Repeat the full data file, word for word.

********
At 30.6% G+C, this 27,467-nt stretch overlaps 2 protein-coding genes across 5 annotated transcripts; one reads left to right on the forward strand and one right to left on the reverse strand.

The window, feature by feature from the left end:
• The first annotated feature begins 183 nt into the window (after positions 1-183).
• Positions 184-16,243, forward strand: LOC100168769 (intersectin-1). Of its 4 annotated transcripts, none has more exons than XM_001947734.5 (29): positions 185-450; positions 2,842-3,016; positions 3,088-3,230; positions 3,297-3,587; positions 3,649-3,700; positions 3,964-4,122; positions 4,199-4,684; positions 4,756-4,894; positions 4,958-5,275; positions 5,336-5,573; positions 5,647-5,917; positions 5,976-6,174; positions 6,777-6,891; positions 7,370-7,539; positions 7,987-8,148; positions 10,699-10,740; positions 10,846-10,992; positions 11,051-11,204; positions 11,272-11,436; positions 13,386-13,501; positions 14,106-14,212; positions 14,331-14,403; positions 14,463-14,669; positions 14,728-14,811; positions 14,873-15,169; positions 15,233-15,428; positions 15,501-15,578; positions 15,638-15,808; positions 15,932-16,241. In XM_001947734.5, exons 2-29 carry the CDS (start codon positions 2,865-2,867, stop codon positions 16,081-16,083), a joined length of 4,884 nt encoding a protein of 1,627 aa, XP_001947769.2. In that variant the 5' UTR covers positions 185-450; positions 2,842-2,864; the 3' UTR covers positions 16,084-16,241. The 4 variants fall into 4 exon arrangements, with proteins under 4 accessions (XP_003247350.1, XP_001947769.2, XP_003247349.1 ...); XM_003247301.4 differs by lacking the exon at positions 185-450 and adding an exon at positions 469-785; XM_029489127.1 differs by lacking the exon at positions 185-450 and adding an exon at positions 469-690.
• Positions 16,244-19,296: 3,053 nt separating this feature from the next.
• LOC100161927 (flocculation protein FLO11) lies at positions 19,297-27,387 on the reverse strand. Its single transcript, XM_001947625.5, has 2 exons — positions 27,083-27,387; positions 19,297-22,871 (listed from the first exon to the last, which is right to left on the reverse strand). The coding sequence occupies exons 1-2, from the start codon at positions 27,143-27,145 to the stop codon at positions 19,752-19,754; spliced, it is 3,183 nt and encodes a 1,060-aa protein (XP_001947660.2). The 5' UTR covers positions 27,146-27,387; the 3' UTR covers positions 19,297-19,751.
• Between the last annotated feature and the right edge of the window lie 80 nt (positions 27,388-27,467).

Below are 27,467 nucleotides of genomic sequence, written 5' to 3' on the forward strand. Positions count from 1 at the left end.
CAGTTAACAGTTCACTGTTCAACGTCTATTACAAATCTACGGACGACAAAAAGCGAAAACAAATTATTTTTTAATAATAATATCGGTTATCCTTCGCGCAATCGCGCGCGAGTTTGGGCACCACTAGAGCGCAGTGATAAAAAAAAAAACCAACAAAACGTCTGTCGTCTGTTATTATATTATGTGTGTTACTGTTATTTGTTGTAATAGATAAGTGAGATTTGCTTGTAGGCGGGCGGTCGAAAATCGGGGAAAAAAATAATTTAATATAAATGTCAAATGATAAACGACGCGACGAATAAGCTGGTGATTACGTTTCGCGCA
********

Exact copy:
At 30.6% G+C, this 27,467-nt stretch overlaps 2 protein-coding genes across 5 annotated transcripts; one reads left to right on the forward strand and one right to left on the reverse strand.

The window, feature by feature from the left end:
• The first annotated feature begins 183 nt into the window (after positions 1-183).
• Positions 184-16,243, forward strand: LOC100168769 (intersectin-1). Of its 4 annotated transcripts, none has more exons than XM_001947734.5 (29): positions 185-450; positions 2,842-3,016; positions 3,088-3,230; positions 3,297-3,587; positions 3,649-3,700; positions 3,964-4,122; positions 4,199-4,684; positions 4,756-4,894; positions 4,958-5,275; positions 5,336-5,573; positions 5,647-5,917; positions 5,976-6,174; positions 6,777-6,891; positions 7,370-7,539; positions 7,987-8,148; positions 10,699-10,740; positions 10,846-10,992; positions 11,051-11,204; positions 11,272-11,436; positions 13,386-13,501; positions 14,106-14,212; positions 14,331-14,403; positions 14,463-14,669; positions 14,728-14,811; positions 14,873-15,169; positions 15,233-15,428; positions 15,501-15,578; positions 15,638-15,808; positions 15,932-16,241. In XM_001947734.5, exons 2-29 carry the CDS (start codon positions 2,865-2,867, stop codon positions 16,081-16,083), a joined length of 4,884 nt encoding a protein of 1,627 aa, XP_001947769.2. In that variant the 5' UTR covers positions 185-450; positions 2,842-2,864; the 3' UTR covers positions 16,084-16,241. The 4 variants fall into 4 exon arrangements, with proteins under 4 accessions (XP_003247350.1, XP_001947769.2, XP_003247349.1 ...); XM_003247301.4 differs by lacking the exon at positions 185-450 and adding an exon at positions 469-785; XM_029489127.1 differs by lacking the exon at positions 185-450 and adding an exon at positions 469-690.
• Positions 16,244-19,296: 3,053 nt separating this feature from the next.
• LOC100161927 (flocculation protein FLO11) lies at positions 19,297-27,387 on the reverse strand. Its single transcript, XM_001947625.5, has 2 exons — positions 27,083-27,387; positions 19,297-22,871 (listed from the first exon to the last, which is right to left on the reverse strand). The coding sequence occupies exons 1-2, from the start codon at positions 27,143-27,145 to the stop codon at positions 19,752-19,754; spliced, it is 3,183 nt and encodes a 1,060-aa protein (XP_001947660.2). The 5' UTR covers positions 27,146-27,387; the 3' UTR covers positions 19,297-19,751.
• Between the last annotated feature and the right edge of the window lie 80 nt (positions 27,388-27,467).

Below are 27,467 nucleotides of genomic sequence, written 5' to 3' on the forward strand. Positions count from 1 at the left end.
CAGTTAACAGTTCACTGTTCAACGTCTATTACAAATCTACGGACGACAAAAAGCGAAAACAAATTATTTTTTAATAATAATATCGGTTATCCTTCGCGCAATCGCGCGCGAGTTTGGGCACCACTAGAGCGCAGTGATAAAAAAAAAAACCAACAAAACGTCTGTCGTCTGTTATTATATTATGTGTGTTACTGTTATTTGTTGTAATAGATAAGTGAGATTTGCTTGTAGGCGGGCGGTCGAAAATCGGGGAAAAAAATAATTTAATATAAATGTCAAATGATAAACGACGCGACGAATAAGCTGGTGATTACGTTTCGCGCA